It's been months since Jafar Panahi, stuck in jail, has been awaiting a verdict by the appeals court. By depicting a day in his life, Panahi and Mojtaba Mirtahmasb try to portray the deprivations looming in contemporary Iranian cinema.
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When a young girl becomes lost in the hustle and bustle of Tehran, her journey turns into a dazzling exercise on the nature of film itself. In this ingenious and daringly original feature, ... See full summary »
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When you are a filmmaker and you are not allowed to direct movies any more, you have to retrain. So why not become a taxi driver? Or better, why not pretend you are a taxi driver and make a film despite everything? This is what Jafar Panahi has done. Now he invites you to get into his cab for the price of a cinema ticket, to ride through the streets of Tehran and discover its people in the persons of his various passengers.Written by
By winning the golden bear of the Berlin Film Festival for this film, Jafar Panahi became the only Iranian director to has won three major prizes of the four big main film festivals of Europe. He has won the golden lion of Venice for his film Dayere (2000) and the golden leopard of the Locarno film festival for The Mirror (1997). He only has not win the Palm d'or of the Cannes Film Festival, which his fellow director Abbas Kiarostami did with Taste of Cherry (1997). See more »
Those films are already made, those books are already written. You have to look elsewhere, you have to find it for yourself.
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Acclaimed Iranian director Jafar Panahi drives a cab through the streets of Teheran. The changing passengers speak out openly what is on their mind. A female teacher and a young man discuss death penalty, a bootlegger offers the new season of "The Walking Dead" and some Woody Allen movies, two old women want to transport their goldfish in a glass bowl to a holy place, a young woman wants to transport her much older husband who has been injured in an accident, and a cheeky little girl explains the rules of Iranian filmmaking and her entitlement to a frappuccino.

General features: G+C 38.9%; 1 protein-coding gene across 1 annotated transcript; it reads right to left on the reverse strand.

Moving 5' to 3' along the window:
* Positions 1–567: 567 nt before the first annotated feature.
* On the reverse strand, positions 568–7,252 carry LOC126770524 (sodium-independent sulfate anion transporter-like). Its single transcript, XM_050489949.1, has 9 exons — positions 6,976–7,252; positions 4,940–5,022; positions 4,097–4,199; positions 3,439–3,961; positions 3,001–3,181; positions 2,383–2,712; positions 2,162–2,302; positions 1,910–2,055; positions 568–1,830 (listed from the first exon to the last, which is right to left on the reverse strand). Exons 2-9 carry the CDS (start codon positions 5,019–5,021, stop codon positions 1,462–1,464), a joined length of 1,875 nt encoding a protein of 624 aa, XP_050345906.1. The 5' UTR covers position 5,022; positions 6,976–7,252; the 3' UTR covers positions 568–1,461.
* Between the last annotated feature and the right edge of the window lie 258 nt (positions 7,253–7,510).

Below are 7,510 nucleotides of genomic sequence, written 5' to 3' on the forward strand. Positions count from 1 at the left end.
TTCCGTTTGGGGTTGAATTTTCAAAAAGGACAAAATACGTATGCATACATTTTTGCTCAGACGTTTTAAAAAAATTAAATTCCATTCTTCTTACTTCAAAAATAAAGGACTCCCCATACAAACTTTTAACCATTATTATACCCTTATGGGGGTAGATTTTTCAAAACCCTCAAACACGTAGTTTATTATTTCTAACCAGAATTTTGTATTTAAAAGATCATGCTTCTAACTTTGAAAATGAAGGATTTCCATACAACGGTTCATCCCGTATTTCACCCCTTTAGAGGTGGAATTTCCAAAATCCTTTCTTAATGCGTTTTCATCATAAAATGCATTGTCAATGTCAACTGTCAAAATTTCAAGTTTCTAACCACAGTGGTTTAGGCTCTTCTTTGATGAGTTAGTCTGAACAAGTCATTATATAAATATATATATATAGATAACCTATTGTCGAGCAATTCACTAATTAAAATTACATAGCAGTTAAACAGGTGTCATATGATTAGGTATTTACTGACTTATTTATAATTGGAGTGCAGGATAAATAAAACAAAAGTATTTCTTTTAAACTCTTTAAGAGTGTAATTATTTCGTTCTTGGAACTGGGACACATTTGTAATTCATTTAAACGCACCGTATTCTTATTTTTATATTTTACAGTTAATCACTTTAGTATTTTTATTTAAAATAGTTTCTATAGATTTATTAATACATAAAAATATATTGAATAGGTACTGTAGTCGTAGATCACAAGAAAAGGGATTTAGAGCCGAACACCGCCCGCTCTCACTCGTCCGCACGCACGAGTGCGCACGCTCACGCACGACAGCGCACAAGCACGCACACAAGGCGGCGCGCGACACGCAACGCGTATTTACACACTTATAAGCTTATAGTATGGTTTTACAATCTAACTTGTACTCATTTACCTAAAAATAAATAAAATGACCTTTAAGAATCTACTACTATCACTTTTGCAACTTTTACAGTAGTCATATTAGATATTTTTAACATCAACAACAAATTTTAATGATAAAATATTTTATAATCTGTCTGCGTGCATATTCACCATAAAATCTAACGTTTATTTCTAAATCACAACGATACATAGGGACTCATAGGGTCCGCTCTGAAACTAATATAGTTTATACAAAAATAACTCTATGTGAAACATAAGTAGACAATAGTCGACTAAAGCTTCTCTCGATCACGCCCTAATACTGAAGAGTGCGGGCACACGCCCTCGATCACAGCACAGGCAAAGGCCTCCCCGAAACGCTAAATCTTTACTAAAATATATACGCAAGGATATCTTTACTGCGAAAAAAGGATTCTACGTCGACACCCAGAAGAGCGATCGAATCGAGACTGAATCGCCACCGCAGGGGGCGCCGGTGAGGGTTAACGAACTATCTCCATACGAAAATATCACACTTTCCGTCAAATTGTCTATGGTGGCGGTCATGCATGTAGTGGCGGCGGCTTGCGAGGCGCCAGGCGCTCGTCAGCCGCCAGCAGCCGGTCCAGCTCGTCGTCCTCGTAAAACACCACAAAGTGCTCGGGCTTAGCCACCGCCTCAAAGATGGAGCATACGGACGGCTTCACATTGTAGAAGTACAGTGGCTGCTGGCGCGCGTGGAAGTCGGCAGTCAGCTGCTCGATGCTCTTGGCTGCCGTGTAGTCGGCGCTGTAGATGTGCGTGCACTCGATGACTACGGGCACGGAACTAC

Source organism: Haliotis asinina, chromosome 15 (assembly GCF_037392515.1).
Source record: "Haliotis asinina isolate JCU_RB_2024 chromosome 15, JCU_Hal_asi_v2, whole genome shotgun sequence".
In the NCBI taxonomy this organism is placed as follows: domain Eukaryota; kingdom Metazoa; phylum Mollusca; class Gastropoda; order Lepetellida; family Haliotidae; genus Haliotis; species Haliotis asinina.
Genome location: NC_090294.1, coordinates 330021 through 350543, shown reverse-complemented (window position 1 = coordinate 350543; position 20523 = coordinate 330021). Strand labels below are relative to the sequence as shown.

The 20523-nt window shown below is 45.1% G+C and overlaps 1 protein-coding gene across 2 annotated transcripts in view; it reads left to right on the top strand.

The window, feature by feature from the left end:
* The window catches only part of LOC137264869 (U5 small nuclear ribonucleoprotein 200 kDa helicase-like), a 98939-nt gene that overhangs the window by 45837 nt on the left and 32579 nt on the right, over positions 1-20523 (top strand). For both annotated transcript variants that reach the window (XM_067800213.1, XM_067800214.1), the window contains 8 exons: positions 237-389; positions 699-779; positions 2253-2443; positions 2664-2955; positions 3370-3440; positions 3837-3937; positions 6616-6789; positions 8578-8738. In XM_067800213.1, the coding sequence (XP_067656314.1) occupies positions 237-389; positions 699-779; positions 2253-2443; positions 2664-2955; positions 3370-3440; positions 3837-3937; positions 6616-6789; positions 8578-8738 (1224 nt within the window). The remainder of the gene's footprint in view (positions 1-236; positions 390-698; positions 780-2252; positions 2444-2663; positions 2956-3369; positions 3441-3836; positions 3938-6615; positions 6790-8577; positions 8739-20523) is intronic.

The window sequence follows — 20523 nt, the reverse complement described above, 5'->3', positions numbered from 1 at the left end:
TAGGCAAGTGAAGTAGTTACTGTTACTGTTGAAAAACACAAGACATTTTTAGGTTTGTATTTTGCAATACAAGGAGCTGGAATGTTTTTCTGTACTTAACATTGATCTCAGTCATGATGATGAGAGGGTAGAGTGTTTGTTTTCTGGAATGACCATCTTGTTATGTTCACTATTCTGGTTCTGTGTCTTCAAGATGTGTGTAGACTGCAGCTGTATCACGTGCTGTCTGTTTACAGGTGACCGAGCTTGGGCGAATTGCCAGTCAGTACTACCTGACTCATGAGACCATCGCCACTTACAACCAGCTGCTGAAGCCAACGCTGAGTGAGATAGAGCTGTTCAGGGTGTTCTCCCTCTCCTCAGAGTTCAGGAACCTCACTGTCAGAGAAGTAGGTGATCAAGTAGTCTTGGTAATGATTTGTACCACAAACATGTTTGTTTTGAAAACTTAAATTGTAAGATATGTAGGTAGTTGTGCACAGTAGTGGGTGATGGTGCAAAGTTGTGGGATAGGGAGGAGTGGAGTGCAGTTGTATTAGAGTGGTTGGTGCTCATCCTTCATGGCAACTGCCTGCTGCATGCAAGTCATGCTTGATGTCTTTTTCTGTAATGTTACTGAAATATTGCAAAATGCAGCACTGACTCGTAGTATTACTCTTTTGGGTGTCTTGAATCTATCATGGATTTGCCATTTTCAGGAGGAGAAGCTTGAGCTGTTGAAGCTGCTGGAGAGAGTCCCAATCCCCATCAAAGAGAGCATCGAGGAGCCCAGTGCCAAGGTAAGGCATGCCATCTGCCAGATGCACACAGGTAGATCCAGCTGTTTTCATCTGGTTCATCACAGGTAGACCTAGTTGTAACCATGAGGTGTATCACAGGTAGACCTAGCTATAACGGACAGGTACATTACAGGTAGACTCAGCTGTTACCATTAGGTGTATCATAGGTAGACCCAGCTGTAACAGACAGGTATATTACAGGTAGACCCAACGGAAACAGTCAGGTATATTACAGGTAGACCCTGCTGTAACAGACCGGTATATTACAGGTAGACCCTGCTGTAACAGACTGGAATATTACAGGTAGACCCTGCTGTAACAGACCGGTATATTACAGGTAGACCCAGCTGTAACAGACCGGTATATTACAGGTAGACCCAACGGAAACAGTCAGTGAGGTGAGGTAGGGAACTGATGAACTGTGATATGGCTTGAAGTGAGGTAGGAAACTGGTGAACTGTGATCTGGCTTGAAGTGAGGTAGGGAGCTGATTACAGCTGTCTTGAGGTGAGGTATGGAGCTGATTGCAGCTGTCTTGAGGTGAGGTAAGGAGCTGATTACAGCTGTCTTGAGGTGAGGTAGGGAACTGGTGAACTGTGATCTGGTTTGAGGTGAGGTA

A highly emotionally satisfying miniature. On the surface it feels small and funny, but underneath it is seething in anger and defiance at the Iranian government. One of the stuff that makes the movie so unusual is that it is so difficult to pinpoint whether everything is planned or caught in the spur of the moment. Especially the final scene which kept my mind wondering. I really like this a lot. More so when I found out about the sad state of affairs for Jafar Panahi. He is actually banned from making movies for 20 years because he was deemed to have crossed the "sordid realism" line drawn by the Iranian government. How he subtly pokes fun at the authorities is hilarious and yet warm. The whole 80+ min film feels like a window into another world, a world not unlike ours, especially when Eric Khoo's most recent film is deemed "unscreenable". One of the most important films I have seen this year. Now I feel like hunting down The White Balloon, Closed Curtains and This Is Not a Film.
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